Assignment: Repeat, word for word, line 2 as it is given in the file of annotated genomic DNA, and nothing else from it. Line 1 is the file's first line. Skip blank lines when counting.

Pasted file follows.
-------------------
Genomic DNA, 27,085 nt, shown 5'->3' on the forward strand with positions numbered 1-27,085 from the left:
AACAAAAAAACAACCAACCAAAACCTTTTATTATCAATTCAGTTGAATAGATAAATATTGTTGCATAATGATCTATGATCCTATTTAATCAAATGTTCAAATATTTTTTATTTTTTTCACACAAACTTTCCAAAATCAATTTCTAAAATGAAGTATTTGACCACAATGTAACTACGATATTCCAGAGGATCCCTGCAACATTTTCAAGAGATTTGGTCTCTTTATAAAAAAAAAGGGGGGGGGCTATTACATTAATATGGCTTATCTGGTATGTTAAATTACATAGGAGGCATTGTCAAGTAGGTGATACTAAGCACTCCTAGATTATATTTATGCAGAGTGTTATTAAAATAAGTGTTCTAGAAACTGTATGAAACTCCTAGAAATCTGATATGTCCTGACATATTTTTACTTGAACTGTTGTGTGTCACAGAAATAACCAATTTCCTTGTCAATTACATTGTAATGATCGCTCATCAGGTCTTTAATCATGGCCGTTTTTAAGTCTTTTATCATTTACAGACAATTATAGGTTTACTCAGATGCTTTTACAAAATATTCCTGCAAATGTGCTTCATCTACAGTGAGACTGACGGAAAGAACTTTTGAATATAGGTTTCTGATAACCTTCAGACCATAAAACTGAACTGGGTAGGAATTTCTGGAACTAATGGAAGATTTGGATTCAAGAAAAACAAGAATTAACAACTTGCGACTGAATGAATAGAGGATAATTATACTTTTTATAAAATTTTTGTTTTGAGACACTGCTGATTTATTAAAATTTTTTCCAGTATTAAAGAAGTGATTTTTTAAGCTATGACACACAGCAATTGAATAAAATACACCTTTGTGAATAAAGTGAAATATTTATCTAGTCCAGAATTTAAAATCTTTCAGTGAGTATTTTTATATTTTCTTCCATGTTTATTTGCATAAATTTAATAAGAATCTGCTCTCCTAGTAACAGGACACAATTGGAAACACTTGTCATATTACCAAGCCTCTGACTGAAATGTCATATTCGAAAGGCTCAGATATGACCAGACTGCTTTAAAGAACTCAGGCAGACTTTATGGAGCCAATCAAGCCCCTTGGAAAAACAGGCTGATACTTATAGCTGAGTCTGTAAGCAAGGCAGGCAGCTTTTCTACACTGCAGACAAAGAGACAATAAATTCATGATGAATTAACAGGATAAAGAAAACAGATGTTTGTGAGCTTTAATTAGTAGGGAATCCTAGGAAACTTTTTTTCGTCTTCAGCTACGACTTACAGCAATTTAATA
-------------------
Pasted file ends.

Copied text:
AACAAAAAAACAACCAACCAAAACCTTTTATTATCAATTCAGTTGAATAGATAAATATTGTTGCATAATGATCTATGATCCTATTTAATCAAATGTTCAAATATTTTTTATTTTTTTCACACAAACTTTCCAAAATCAATTTCTAAAATGAAGTATTTGACCACAATGTAACTACGATATTCCAGAGGATCCCTGCAACATTTTCAAGAGATTTGGTCTCTTTATAAAAAAAAAGGGGGGGGGCTATTACATTAATATGGCTTATCTGGTATGTTAAATTACATAGGAGGCATTGTCAAGTAGGTGATACTAAGCACTCCTAGATTATATTTATGCAGAGTGTTATTAAAATAAGTGTTCTAGAAACTGTATGAAACTCCTAGAAATCTGATATGTCCTGACATATTTTTACTTGAACTGTTGTGTGTCACAGAAATAACCAATTTCCTTGTCAATTACATTGTAATGATCGCTCATCAGGTCTTTAATCATGGCCGTTTTTAAGTCTTTTATCATTTACAGACAATTATAGGTTTACTCAGATGCTTTTACAAAATATTCCTGCAAATGTGCTTCATCTACAGTGAGACTGACGGAAAGAACTTTTGAATATAGGTTTCTGATAACCTTCAGACCATAAAACTGAACTGGGTAGGAATTTCTGGAACTAATGGAAGATTTGGATTCAAGAAAAACAAGAATTAACAACTTGCGACTGAATGAATAGAGGATAATTATACTTTTTATAAAATTTTTGTTTTGAGACACTGCTGATTTATTAAAATTTTTTCCAGTATTAAAGAAGTGATTTTTTAAGCTATGACACACAGCAATTGAATAAAATACACCTTTGTGAATAAAGTGAAATATTTATCTAGTCCAGAATTTAAAATCTTTCAGTGAGTATTTTTATATTTTCTTCCATGTTTATTTGCATAAATTTAATAAGAATCTGCTCTCCTAGTAACAGGACACAATTGGAAACACTTGTCATATTACCAAGCCTCTGACTGAAATGTCATATTCGAAAGGCTCAGATATGACCAGACTGCTTTAAAGAACTCAGGCAGACTTTATGGAGCCAATCAAGCCCCTTGGAAAAACAGGCTGATACTTATAGCTGAGTCTGTAAGCAAGGCAGGCAGCTTTTCTACACTGCAGACAAAGAGACAATAAATTCATGATGAATTAACAGGATAAAGAAAACAGATGTTTGTGAGCTTTAATTAGTAGGGAATCCTAGGAAACTTTTTTTCGTCTTCAGCTACGACTTACAGCAATTTAATA